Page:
Stonegate Mortgage didn’t get away from the financial impact of the first quarter’s historically low interest rates, which already dented the performance of most other lenders. But the results weren't fully marred by bad news. Here's one area where the lender performed better.
Impac’s earnings plummeted from last year and even last quarter, but the company isn’t worried, and even feels that it had a strong start to the year. In this exclusive interview with HousingWire they explain why.
Mortgage banking net revenue was up 7% to $1.9 billion, which the bank's earning statement attributes to "higher MSR risk management results and strong loan growth, partially offset by lower servicing revenue."
Originations decreased 48% from the first quarter of 2013, down to $353.1 million. Impac attributes most of that to the sale of their brick and mortar branches at the end of last year, which accounts for $180 million of the decline.
Zillow first-quarter earnings reflect the strong year it had traffic-wise, breaking records in both March and April. The company's first-quarter revenue hit $66.2 million, up 70% from $39 million for the same period a year ago.
Saddled with legacy systems and burdened with changing regulations, the mortgage industry has been slow to adopt digitization compared to many other industries. Now, however, the industry must provide more transparency to regulators and satisfy consumers while managing tighter margins. In this perfect storm, there’s only one lifeboat — a digital process.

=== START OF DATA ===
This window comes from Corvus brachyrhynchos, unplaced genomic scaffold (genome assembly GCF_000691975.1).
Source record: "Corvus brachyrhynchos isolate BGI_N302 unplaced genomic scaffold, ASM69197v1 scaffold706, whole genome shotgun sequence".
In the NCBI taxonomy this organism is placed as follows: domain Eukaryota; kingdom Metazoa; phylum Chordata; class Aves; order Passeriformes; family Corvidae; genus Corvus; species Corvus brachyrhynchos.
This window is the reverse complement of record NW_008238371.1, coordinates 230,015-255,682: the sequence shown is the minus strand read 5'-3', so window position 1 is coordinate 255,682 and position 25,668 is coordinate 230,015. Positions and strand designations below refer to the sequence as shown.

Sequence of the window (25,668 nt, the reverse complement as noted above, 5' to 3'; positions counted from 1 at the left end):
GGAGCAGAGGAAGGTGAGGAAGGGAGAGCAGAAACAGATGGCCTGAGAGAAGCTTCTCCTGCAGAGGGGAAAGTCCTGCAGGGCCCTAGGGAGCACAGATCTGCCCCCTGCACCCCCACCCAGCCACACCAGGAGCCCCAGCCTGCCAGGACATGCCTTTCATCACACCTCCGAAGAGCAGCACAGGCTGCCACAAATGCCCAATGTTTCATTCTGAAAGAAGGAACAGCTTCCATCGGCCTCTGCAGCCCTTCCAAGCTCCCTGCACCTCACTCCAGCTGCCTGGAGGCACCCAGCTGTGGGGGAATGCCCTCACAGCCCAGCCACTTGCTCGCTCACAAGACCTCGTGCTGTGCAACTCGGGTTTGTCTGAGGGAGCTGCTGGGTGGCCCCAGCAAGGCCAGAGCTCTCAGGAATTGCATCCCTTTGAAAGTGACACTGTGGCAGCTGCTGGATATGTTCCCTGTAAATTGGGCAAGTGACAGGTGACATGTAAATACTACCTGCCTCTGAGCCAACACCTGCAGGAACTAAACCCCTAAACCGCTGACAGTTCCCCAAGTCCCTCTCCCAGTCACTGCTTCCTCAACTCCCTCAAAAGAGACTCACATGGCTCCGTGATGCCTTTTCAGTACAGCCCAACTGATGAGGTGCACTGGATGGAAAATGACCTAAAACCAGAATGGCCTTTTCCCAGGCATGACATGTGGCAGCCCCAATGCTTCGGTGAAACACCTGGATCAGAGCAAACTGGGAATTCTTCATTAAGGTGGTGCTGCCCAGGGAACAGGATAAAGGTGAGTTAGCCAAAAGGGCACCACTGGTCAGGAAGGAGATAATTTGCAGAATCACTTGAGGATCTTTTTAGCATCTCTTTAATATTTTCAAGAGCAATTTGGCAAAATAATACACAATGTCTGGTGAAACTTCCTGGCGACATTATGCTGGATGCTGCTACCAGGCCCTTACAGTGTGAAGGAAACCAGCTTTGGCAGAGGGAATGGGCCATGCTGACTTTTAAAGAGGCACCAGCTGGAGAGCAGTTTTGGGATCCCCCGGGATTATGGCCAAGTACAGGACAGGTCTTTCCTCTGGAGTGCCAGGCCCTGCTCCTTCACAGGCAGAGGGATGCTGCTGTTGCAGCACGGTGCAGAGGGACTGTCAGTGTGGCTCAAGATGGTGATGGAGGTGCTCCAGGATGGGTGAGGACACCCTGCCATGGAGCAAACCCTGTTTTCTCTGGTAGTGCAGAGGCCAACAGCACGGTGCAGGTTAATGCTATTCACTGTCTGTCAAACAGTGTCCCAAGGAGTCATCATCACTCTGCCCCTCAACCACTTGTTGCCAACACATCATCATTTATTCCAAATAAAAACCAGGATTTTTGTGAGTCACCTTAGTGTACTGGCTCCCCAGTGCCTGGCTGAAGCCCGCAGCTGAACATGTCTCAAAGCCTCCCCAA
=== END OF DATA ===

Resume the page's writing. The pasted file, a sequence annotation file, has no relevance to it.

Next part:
Has the Great Recession launched a new era of renting versus buying that will eventually result in a nation where more people rent their homes than purchase them? Or is the increase in renters these days due to an “over-correction” in the market? According to the latest “State of the Nation’s Housing” report from Harvard’s Joint Center for Housing Studies, the U.S., in less than a decade, lost all its homeownership gains of the last 20 years.
Armed with an overall measure of housing market performance relative to long-term trend; an accompanying metric explaining whether that market is overheated or not; and importantly a way to attribute deviations in home prices precisely to selected market variables, market participants would be in a better position to take precautionary actions to limit their exposure in highly volatile markets.